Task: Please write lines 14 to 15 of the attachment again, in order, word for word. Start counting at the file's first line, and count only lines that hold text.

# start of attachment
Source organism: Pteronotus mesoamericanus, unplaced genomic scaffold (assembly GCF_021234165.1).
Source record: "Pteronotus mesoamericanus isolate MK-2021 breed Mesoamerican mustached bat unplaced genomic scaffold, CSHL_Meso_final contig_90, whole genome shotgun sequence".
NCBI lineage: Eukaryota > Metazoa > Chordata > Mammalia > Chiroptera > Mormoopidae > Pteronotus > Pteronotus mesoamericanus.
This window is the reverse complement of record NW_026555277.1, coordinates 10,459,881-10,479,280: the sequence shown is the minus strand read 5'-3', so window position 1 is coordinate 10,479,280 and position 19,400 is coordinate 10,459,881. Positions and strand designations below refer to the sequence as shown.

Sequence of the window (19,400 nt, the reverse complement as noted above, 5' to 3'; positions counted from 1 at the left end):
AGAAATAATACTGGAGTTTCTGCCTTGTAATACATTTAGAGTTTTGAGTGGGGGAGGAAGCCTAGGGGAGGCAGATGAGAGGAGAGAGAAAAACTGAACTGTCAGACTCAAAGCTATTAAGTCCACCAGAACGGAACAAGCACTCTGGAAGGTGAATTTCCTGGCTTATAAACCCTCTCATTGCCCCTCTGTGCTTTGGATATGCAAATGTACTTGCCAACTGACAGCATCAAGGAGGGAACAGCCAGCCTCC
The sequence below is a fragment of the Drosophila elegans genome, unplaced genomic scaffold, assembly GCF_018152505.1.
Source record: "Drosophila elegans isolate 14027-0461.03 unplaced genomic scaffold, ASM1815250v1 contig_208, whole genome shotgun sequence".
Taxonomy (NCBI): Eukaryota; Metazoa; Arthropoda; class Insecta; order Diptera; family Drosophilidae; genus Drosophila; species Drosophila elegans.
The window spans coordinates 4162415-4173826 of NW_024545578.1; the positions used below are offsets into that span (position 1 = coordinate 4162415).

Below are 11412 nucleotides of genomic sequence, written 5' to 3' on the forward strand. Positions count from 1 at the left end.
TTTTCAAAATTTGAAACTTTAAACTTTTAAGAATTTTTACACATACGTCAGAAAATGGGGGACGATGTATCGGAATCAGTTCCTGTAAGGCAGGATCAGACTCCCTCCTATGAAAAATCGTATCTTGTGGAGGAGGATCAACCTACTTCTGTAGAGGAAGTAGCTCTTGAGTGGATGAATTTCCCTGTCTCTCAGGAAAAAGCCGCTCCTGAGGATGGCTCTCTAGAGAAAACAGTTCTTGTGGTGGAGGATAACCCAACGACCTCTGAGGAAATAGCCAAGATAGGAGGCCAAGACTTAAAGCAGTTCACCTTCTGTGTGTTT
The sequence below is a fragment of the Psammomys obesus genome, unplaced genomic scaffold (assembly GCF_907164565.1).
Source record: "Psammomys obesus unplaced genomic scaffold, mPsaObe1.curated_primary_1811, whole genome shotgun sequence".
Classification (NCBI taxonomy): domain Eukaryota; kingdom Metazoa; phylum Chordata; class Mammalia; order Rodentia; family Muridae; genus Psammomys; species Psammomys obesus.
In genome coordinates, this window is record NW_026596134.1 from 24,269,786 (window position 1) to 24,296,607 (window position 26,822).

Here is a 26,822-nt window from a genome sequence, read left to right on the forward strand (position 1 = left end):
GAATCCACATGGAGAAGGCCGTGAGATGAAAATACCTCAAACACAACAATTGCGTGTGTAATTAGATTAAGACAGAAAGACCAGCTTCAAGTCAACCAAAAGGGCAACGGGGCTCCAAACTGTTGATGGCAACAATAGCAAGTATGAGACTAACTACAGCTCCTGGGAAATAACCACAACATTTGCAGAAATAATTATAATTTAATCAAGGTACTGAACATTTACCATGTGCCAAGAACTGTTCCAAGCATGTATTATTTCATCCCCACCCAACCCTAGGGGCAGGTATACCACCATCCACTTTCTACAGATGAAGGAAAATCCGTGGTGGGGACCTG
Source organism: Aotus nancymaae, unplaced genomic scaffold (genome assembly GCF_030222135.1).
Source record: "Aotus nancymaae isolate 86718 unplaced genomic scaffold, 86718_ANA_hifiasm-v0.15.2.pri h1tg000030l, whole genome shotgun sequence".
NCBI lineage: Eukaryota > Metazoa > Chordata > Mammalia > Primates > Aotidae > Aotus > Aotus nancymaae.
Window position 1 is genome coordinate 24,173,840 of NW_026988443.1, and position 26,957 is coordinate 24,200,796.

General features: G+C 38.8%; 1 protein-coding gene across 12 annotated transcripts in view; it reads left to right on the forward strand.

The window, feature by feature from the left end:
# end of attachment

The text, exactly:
Source record: "Psammomys obesus unplaced genomic scaffold, mPsaObe1.curated_primary_1811, whole genome shotgun sequence".
Classification (NCBI taxonomy): domain Eukaryota; kingdom Metazoa; phylum Chordata; class Mammalia; order Rodentia; family Muridae; genus Psammomys; species Psammomys obesus.